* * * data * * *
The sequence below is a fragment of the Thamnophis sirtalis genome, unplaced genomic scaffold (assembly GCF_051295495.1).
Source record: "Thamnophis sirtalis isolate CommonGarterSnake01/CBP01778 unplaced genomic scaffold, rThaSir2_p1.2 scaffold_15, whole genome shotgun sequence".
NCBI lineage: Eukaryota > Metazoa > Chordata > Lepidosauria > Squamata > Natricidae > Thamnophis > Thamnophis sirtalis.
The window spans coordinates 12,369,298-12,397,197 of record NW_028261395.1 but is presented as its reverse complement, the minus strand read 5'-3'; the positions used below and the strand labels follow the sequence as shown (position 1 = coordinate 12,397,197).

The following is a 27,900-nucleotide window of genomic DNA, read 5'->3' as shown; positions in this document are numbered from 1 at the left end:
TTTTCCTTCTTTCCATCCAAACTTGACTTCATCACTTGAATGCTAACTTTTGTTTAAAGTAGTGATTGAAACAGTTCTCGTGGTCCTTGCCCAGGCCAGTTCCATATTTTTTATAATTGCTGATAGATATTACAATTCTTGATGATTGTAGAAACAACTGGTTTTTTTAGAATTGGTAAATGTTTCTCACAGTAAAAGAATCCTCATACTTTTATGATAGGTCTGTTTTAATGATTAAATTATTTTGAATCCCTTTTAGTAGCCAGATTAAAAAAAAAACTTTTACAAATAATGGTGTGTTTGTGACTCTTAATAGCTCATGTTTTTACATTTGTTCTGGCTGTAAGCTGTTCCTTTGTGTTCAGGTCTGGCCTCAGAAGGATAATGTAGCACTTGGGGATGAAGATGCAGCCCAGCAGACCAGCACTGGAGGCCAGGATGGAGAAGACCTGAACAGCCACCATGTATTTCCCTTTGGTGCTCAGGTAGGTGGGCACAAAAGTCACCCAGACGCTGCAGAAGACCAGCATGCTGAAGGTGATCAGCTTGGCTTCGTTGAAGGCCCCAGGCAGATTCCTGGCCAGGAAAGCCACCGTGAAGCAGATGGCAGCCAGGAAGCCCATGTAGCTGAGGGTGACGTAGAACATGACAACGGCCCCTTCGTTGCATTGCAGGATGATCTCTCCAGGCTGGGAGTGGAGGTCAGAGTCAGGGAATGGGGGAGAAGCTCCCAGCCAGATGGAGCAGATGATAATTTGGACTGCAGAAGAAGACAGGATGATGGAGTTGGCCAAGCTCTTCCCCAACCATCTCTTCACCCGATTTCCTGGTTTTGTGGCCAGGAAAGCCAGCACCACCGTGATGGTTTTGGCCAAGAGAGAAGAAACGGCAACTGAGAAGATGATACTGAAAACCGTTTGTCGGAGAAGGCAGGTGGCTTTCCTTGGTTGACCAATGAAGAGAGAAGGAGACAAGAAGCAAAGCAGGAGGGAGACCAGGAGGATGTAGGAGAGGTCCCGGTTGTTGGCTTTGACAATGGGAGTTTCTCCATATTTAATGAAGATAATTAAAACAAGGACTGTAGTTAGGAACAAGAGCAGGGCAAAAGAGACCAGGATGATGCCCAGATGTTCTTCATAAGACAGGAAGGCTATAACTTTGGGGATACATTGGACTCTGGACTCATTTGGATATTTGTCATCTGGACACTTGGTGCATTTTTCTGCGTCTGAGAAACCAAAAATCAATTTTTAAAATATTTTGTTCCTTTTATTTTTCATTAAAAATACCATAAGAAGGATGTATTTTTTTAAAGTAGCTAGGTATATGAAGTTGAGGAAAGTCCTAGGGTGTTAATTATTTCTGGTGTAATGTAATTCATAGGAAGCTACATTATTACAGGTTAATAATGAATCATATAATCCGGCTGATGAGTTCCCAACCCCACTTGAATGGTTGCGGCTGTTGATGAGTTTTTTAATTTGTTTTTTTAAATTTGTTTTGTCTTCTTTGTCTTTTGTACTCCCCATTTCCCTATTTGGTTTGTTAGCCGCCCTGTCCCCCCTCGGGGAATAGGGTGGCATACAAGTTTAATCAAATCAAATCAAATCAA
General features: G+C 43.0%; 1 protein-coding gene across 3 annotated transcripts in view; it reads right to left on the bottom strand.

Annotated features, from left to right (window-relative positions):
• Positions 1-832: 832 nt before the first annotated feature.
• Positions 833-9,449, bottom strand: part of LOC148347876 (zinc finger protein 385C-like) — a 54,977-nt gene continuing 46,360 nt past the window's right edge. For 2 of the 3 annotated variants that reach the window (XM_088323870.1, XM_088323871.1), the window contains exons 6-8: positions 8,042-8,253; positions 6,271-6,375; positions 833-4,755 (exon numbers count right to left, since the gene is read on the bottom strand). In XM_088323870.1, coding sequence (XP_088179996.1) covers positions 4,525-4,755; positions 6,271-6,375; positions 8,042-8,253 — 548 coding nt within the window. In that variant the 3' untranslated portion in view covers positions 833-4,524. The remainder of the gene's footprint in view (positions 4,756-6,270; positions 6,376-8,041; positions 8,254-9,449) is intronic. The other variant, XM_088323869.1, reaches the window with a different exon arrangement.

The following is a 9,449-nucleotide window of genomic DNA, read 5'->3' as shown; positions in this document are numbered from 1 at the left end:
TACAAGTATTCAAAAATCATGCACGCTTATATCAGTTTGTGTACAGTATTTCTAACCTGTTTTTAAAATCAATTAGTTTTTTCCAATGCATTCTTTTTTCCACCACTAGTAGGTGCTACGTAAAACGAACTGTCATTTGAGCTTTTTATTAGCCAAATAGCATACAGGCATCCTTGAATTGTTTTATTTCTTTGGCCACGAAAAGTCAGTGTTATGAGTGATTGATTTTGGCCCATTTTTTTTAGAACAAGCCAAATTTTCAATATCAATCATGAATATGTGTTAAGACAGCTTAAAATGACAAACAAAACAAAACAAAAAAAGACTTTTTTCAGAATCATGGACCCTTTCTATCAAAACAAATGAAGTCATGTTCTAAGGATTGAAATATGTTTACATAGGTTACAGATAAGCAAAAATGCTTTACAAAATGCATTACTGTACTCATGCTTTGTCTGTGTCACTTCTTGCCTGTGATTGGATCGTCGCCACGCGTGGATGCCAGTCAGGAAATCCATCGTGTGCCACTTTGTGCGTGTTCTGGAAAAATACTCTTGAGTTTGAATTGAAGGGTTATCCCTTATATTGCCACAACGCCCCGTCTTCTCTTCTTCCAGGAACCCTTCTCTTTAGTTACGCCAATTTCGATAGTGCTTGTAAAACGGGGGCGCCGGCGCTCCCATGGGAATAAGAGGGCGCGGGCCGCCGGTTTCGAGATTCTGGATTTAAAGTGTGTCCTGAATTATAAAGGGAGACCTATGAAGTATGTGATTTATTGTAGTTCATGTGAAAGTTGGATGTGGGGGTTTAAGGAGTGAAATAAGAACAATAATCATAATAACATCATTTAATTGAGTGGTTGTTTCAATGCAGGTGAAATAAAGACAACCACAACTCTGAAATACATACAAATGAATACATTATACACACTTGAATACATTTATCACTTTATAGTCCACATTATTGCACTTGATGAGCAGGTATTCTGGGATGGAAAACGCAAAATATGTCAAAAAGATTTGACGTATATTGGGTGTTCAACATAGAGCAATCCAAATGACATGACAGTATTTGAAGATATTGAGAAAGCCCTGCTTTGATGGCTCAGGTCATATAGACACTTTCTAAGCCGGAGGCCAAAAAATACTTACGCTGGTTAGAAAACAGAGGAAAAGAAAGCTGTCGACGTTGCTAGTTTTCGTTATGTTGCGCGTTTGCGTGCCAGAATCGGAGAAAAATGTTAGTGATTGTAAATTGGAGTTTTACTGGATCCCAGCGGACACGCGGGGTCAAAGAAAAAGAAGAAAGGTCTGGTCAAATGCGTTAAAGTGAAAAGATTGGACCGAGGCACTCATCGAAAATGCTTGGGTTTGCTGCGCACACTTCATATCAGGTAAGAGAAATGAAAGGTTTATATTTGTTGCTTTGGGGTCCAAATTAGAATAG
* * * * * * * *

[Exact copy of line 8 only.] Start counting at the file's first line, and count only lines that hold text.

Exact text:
Annotated features, from left to right (window-relative positions):